The coronavirus pandemic has been a fairly unmitigated disaster for any and all who serve the now non-existent travel industry: Airlines, car-rental agencies, duty free, hotels. You might expect that short-term vacation rental sites would be among. Certainly, that’s how things looked early in the crisis, when Airbnb stopped paying its hosts, raised billions to stay afloat, cut advertising and slashed a quarter of its workforce.
As it turns out, however, COVID-19 may be the best thing that ever happened to Airbnb. As Americans began self-righteously fleeing their urban homes for the presumed safety (for themselves, of course: the risk of their bringing the disease into previously unaffected small communities never seems to be a consideration) of the suburbs and beyond, the leaner, meaner Airbnb was there for them. And now its ready for its payday.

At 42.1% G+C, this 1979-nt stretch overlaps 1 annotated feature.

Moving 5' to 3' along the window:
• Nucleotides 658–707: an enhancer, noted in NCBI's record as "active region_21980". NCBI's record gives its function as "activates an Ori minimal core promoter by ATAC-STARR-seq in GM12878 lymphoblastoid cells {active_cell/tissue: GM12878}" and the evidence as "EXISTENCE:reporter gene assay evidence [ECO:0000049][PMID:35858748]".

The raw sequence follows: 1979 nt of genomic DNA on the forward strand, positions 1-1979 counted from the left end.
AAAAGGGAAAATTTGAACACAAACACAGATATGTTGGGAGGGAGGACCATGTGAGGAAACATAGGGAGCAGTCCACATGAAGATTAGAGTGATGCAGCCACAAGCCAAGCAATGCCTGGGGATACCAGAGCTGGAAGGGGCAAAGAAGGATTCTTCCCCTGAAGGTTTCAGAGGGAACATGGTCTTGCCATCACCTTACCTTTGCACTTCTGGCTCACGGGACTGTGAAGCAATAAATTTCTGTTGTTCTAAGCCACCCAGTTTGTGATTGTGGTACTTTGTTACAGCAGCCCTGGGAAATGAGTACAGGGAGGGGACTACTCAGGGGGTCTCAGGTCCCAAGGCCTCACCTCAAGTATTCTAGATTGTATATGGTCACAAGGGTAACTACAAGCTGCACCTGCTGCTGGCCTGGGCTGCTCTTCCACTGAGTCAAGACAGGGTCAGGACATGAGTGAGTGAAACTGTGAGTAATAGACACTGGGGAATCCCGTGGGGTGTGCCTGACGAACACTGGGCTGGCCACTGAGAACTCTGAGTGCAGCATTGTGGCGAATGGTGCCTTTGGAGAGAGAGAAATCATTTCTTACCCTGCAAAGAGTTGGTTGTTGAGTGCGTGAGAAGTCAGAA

Airbnb on Wednesday announced that it has submitted a draft registration to the Securities and Exchange Commission for an initial public offering….
Airbnb rebounded… after a surge of rentals in rural areas as residents with means fled pandemic-stricken cities.
Airbnb was valued at $18 billion following its latest funding round in April. That was nearly half what the company was worth in 2017.